Clinical Implications

Quantitative differences in homo and heterotypic adhesion are supposed to be sufficient to account for the phenomenon without the need to postulate cell type specific adhesion systems: fairly generally accepted, although some tissue specific cell adhesion molecules are now known to exist.

The differential adhesion hypothesis (sometimes called the "thermodynamic hypothesis")[4] is a theory of cell adhesion advanced by Malcolm Steinberg in 1964 to explain the mechanism by which heterotypic cells in mixed aggregates sort out into isotypic territories. The DAH postulates that tissues are viscoelastic liquids, and as such possess measurable tissue surface tensions. These surface tensions have been determined for a variety of tissues, including embryonic tissues and cell lines. The surface tensions correspond to the mutual sorting behavior: the tissue type with the higher surface tension will occupy an internal position relative to a tissue with a lower surface tension (if these tissues can interact with each other through their adhesion machinery).

Differential adhesion hypothesis

Viruses also have adhesion molecules required for viral binding to host cells. For example, influenza virus has a hemagglutinin on its surface that is required for recognition of the sugar sialic acid on host cell surface molecules. HIV has an adhesion molecule termed gp120 that binds to its ligand CD4, which is expressed on lymphocytes.


Prokaryotes have adhesion molecules usually termed "adhesins". Adhesins may occur on pili (fimbriae), flagellae, or the cell surface. Adhesion of bacteria is the first step in colonization and regulates tropism (tissue- or cell-specific interactions).


Cancer metastasis tumors that spread through the circulatory system use mechanisms of cell adhesion to establish new tumors in the body. Release of epoxyeicosatrienoic acid is believed to increase this propensity.[3]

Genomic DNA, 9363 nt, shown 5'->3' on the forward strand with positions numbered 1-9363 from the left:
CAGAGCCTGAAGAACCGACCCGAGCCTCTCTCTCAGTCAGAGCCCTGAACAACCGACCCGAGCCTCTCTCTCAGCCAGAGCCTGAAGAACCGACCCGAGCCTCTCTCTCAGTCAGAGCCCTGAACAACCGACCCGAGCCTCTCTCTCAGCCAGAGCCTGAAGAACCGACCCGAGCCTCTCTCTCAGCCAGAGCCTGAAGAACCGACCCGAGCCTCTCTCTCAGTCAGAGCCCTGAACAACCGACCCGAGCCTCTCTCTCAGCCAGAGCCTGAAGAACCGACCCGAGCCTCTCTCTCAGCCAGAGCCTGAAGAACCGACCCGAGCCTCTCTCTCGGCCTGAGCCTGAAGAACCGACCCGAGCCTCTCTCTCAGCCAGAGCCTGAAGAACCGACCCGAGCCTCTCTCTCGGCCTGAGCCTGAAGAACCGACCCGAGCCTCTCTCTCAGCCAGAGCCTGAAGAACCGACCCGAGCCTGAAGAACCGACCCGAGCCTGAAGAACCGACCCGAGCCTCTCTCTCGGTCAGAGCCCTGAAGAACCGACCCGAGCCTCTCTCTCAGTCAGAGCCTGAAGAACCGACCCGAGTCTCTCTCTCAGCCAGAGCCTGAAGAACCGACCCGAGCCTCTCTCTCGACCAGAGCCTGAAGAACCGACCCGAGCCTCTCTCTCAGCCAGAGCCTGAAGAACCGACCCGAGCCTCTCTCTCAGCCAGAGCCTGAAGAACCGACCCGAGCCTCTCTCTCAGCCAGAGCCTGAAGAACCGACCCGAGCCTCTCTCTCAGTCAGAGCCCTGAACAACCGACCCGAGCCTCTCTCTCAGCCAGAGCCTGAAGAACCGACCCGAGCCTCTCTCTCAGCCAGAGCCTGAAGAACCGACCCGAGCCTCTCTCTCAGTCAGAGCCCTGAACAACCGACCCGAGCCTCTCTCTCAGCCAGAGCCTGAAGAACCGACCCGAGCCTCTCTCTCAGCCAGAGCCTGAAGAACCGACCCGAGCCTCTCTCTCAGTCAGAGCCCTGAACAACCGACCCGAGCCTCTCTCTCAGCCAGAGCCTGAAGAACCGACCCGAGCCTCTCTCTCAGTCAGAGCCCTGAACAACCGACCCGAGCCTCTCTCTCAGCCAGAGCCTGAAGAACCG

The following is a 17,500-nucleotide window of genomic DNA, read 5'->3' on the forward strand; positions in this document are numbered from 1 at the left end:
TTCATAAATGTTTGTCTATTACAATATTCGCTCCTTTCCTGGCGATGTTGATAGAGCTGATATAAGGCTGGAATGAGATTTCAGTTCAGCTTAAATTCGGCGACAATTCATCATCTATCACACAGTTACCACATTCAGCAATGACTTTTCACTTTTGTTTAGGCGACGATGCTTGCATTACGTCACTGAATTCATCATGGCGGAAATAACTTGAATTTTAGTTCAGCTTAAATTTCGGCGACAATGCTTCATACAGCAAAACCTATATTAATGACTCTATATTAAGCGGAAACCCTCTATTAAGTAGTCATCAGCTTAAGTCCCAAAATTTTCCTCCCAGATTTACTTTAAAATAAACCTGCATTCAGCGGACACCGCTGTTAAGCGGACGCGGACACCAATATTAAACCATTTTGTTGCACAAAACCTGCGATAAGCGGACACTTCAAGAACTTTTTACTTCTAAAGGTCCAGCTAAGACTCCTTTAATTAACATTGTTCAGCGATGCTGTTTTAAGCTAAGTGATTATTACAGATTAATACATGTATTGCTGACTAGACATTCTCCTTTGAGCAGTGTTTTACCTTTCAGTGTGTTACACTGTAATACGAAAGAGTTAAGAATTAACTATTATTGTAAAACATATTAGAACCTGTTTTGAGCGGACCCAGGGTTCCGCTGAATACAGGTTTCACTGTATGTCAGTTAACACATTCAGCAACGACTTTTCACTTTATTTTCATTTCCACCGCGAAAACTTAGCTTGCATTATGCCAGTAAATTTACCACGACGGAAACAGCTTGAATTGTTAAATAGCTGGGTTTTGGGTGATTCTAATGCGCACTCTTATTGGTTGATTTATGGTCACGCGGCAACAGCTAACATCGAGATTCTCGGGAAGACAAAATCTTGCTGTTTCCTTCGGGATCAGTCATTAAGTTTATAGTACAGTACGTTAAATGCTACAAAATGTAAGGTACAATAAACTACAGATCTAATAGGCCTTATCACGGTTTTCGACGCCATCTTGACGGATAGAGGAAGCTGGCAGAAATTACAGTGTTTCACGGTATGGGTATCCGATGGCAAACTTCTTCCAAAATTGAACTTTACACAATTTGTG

Tumor adhesion

There are human genetic diseases caused by an inability to express a specific adhesion molecule. An example is leukocyte adhesion deficiency-I (LAD-I), where patients do not express the β2-integrin subunit precursor. This integrin is required for leukocytes to adhere to the blood vessel wall during inflammation in order to fight infection. The leukocytes from LAD-I patients fail to adhere and patients exhibit serious episodes of infection that can be life-threatening.

Human Genetic Diseases

Fungal adhesion allows fungi to bind to host tissues.

Selective cell–cell adhesion enables vertebrate cells to assemble into organised tissues. homophilic attachment allows selective recognition resulting. Cells of a similar type stick together whereas cells of a different type stay segregated.[2]

Cell-cell adhesions in Anchoring junctions are mediated by cadherins. The cadherin subunit, β-catenin plays a role in cell-cell adhesion by controlling cadherin-mediated cell adhesion at the plasma membrane. Cell–matrix adhesions however, are usually mediated by integrins.[2]